The island of Barbados has four (4) historic lighthouses that are very much endangered at this point in time. Due to neglect and the dire need for restoration, these lighthouses still stand tall and serve to remind us of our past history.
Used many years ago by sailors to help guide their ships safely at night, these now inactive and historic lighthouses are still very much a fundamental aspect of Barbados' landscape.
Active lighthouses in Barbados are operated by the Barbados Port, Inc.
Gordon's Lighthouse, Christ Church
Located in Atlantic Shores in the southern part of Barbados, Gordon's Lighthouse was erected in 1852. Made entirely of cast iron, it is the last one of its kind in existence.
This lighthouse was first erected and exhibited in 1851 at the Great Hyde Park exhibition in London. It was then dismantled and shipped to Barbados in parts and went into service in 1852.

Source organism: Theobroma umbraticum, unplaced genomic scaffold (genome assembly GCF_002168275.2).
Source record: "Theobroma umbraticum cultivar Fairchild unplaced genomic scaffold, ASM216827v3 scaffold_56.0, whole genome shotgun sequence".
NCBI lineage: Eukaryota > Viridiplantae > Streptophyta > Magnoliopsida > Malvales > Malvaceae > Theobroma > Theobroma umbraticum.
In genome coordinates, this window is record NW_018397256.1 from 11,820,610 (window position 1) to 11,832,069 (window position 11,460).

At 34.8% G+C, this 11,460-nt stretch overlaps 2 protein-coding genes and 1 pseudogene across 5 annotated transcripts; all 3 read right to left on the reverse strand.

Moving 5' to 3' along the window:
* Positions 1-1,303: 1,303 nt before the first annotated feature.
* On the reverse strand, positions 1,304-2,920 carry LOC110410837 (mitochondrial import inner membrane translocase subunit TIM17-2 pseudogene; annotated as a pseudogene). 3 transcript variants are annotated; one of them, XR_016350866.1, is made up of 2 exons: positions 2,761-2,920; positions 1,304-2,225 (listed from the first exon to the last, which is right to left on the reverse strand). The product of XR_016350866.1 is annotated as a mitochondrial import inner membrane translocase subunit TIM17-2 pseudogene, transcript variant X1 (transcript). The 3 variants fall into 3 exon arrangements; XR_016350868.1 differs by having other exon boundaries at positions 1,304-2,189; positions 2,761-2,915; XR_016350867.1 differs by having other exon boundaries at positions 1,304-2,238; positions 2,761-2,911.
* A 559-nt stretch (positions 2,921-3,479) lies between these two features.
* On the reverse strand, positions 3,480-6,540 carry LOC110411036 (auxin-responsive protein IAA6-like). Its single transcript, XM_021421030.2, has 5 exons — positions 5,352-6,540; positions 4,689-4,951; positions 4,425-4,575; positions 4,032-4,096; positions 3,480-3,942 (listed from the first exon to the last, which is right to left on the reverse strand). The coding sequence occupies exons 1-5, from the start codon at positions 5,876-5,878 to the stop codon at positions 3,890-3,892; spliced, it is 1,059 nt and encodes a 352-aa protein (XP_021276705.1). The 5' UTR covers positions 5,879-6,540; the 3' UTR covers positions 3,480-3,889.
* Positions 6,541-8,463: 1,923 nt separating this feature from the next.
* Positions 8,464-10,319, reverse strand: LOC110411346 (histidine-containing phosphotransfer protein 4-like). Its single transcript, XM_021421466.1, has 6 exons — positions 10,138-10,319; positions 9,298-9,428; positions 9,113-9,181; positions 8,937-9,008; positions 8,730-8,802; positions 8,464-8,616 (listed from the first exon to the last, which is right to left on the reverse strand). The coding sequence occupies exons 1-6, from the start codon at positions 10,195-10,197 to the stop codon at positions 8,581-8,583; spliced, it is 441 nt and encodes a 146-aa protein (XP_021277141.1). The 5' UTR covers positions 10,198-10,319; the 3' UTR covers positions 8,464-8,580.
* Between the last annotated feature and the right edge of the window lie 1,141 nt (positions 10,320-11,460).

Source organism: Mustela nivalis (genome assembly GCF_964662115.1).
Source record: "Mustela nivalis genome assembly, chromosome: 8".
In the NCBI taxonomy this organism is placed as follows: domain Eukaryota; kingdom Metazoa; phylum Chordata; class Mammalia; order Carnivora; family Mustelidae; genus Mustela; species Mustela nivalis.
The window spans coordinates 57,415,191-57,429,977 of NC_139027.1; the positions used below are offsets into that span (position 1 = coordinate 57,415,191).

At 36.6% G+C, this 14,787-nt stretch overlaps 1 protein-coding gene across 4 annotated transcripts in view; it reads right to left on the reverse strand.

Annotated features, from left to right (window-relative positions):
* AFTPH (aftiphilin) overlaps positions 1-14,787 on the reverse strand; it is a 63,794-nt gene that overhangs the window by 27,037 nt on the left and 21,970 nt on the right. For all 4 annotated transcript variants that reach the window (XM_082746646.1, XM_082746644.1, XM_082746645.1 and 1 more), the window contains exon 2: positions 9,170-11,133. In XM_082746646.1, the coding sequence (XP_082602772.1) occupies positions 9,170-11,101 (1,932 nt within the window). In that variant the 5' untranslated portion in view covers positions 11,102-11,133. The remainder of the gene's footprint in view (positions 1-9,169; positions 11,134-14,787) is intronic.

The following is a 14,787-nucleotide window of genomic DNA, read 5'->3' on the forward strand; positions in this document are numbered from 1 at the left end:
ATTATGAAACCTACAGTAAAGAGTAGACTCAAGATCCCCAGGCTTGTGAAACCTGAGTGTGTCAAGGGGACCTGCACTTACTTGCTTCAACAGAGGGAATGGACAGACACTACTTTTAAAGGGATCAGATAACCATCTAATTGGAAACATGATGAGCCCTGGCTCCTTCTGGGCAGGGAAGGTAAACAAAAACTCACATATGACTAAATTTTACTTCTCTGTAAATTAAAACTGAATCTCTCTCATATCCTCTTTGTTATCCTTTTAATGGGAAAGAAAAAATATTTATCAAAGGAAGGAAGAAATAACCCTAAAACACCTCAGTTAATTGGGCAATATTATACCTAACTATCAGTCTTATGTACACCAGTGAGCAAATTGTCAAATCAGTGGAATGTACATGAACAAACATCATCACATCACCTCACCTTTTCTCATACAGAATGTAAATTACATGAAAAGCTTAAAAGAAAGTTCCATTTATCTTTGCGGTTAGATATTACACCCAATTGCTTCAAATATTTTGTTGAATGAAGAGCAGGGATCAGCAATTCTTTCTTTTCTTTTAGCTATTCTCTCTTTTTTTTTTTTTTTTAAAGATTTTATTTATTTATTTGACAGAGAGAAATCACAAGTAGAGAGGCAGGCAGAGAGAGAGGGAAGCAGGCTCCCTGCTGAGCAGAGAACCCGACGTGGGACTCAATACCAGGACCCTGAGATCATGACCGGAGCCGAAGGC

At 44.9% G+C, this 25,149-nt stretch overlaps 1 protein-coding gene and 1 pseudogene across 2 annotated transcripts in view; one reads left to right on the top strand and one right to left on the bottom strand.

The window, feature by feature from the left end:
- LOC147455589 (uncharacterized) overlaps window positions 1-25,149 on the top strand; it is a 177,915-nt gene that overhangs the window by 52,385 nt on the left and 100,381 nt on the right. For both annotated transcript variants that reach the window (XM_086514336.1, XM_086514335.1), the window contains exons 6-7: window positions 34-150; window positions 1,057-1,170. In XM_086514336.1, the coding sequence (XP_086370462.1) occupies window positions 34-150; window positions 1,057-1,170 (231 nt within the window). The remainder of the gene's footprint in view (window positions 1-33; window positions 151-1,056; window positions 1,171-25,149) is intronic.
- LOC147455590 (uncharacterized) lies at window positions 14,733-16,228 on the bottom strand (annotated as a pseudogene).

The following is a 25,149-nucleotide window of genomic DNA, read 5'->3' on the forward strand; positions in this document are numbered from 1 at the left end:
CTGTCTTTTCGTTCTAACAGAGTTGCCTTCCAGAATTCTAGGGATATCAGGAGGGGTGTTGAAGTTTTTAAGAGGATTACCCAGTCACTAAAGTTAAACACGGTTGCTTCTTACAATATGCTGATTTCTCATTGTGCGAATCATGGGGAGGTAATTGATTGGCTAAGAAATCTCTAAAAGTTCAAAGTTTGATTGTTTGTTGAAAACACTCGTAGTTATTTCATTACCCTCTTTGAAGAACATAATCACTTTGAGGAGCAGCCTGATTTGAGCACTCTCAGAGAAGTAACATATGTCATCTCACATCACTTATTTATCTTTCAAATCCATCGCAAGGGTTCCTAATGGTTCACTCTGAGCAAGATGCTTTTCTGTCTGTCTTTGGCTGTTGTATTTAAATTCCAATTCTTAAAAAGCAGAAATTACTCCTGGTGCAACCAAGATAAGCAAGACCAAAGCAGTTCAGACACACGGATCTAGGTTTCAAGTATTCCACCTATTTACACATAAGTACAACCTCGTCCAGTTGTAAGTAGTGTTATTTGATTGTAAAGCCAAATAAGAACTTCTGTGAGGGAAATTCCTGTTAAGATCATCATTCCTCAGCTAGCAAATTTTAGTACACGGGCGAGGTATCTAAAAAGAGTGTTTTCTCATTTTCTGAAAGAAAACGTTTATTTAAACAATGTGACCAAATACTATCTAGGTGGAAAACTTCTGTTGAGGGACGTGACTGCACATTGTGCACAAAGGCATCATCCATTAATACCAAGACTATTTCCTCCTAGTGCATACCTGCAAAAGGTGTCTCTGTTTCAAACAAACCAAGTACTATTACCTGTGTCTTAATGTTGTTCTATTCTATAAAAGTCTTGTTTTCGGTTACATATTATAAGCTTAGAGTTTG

Needham's Lighthouse, St. Michael
Built in 1855, this lighthouse is the second oldest on the island of Barbados and seems to be a little different from the others. One distinctive feature that separates it from the others is its octagonal shape and its light that was stationary unlike the others that rotated. The port and starboard of Carlisle Bay were determined by the split red and green light on this lighthouse that alerted vessels as to which side they were approaching on.
Ragged Point Lighthouse, St. Philip
Located on the Eastern point of Barbados and built in 1875, this coral stone structured lighthouse sits on the edge of a cliff. This position offers a stunning view of part of the island's East Coast.
Maycocks Lighthouse, St. Lucy
Located on the North-west side of Barbados, Maycocks Lighthouse is the youngest of Barbados' lighthouses. Understandably so, it is in the best shape when compared to the other lighthouses as it was erected in 1925 which was almost a century later than the first one was built. It is built of coral stone and stands 145 feet above sea level.